Derry and Strabane District Council have said it is ‘hopeful’ that the outstanding £60,000 needed to sustain a new pilot Crisis Intervention Service will be secured.
The council has confirmed to the ‘Journal’ that the service, expected for people who are facing a mental health crisis, including those at risk of suicide and self-harm, is expected to cost £130,000 to run in its initial year, but currently the amount of funding pledged is £70,000.
Of this, the council has allocated £40,000, while Derry charity Foyle Search and Rescue has also come in behind the extended 12-months pilot with £20,000. The Western Trust, meanwhile, has offered £10,000.
The council has devised the new pilot service plan following a massive grass roots campaign led by local families, organisations and activists demanding intervention services and a Detox Centre, following a succession of tragedies.
The service is expected to reduce pressure on Accident & Emergency and was designed following multi-agency discussions to help “assist in reducing the incidence of self-harm and suicide”.
A spokesperson for the council confirmed that although an invitation to tender for the ‘low threshold responsive community based crisis intervention service’ for a six-month period ran earlier this year, no bids were received.
“Council has continued to liaise with a range of stakeholders to ensure the most effective service possible can be delivered,” she said. “The tender specification, revised to extend the pilot to 12 months subject to securing additional funding, has just been released. The pilot service will be subject to monitoring and evaluation and the outcome of this may result in a further extension of the service. “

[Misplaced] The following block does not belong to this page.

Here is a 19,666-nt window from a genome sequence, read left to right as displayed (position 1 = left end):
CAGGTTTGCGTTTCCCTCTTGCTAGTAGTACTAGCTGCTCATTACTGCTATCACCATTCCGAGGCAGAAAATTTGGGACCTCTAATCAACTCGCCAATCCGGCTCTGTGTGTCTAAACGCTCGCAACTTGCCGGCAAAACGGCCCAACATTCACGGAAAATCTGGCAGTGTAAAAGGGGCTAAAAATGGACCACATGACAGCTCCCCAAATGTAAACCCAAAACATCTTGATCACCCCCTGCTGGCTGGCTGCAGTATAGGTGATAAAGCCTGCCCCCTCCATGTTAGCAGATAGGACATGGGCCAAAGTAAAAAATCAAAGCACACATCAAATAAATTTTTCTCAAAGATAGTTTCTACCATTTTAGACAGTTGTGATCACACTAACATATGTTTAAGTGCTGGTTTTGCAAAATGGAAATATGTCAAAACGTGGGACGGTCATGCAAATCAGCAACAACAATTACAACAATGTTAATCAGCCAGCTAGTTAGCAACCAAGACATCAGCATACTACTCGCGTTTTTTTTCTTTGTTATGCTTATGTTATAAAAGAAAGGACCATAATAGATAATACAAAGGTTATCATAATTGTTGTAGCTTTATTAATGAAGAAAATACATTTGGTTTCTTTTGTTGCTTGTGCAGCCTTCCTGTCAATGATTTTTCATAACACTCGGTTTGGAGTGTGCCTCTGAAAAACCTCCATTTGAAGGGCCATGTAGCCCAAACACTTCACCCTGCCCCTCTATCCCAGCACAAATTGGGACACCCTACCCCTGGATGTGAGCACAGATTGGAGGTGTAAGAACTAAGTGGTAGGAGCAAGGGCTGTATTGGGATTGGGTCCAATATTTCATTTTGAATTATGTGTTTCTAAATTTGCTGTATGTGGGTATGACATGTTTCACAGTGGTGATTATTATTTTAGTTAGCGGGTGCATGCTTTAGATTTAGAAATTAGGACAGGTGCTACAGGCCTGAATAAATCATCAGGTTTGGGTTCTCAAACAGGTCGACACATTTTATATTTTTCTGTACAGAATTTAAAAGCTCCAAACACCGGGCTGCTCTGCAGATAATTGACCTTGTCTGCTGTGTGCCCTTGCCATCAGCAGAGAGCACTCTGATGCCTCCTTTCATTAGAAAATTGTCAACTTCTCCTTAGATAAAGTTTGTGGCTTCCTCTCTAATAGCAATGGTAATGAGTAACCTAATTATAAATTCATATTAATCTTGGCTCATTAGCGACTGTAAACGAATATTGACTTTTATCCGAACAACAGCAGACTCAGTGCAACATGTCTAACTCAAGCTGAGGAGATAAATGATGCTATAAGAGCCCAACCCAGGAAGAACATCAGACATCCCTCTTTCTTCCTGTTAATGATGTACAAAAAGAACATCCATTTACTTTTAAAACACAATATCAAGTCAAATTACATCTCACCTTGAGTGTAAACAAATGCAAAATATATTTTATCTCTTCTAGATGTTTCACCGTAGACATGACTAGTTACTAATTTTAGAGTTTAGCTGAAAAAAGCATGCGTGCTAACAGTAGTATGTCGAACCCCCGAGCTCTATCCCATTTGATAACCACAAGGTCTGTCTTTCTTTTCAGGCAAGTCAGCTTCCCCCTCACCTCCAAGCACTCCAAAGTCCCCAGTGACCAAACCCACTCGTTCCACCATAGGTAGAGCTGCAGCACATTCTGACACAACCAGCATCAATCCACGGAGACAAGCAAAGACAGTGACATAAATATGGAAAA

The spokesperson confirmed that discussions are ongoing with a number of local agencies with a view to securing the necessary funding.
She said: “It is estimated that the delivery of this 12-month service will cost in the region of £130,000.
“To date council has pledged £40,000 towards the service, with an additional £20,000 from Foyle Search and Rescue and £10,000 from the Western Health and Social Care Trust. The Public Health Agency and Ulster University have also lent their support for the pilot by providing an evaluation of the service.
“Council is hopeful that it can secure the backing of other healthcare providers and emergency response organisations for this much needed support service, which has been identified as a key priority for this council area.”
A report brought before local councillors previously on the plans stated that the pilot service “will respond to individuals observed to be in distress and potentially vulnerable, and who would in all likelihood come to significant harm through self-harm and suicidal behaviour.”
“It is proposed that the service should provide a timely, non-clinical community response to individuals experiencing social, emotional or situational crisis over the weekend period,” the report added.